Date: Dec 6, 2012 4:22 AM
Subject: Matheology § 172

Matheology § 172

Wallis in 1684 [?] accepts, without any great enthusiasm, the use of
Stevin's decimals. He still only considers finite decimal expansions
and realises that with these one can approximate numbers (which for
him are constructed from positive integers by addition, subtraction,
multiplication, division and taking nth roots) as closely as one
wishes. However, Wallis understood that there were proportions which
did not fall within this definition of number, such as those
associated with the area and circumference of a circle:

Real numbers became very much associated with magnitudes. No
definition was really thought necessary, and in fact the mathematics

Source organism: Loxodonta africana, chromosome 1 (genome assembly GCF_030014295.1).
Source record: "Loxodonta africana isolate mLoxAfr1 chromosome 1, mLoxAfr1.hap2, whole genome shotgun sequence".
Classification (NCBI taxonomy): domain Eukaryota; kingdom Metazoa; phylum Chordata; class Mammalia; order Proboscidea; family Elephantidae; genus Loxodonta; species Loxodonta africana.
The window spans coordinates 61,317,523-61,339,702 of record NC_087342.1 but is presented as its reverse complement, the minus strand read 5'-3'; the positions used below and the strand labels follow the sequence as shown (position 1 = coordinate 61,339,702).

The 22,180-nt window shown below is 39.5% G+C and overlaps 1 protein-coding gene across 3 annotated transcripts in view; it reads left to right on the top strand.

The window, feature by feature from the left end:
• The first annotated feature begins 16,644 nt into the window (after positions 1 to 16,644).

was considered the science of magnitudes. Euler, in Complete
introduction to algebra (1771) wrote in the introduction:
"Mathematics, in general, is the science of quantity; or, the science
which investigates the means of measuring quantity." He also defined
the notion of quantity as that which can be continuously increased or
diminished and thought of length, area, volume, mass, velocity, time,
etc. to be different examples of quantity. All could be measured by
real numbers.

Cauchy, in Cours d'analyse (1821), did not worry too much about the
definition of the real numbers. He does say that a real number is the
limit of a sequence of rational numbers but he is assuming here that
the real numbers are known. Certainly this is not considered by Cauchy
to be a definition of a real number, rather it is simply a statement
of what he considers an "obvious" property. He says nothing about the
need for the sequence to be what we call today a Cauchy sequence and
this is necessary if one is to define convergence of a sequence
without assuming the existence of its limit.

[J.J. O'Connor and E.F. Robertson: "The real numbers: Stevin to

Regards, WM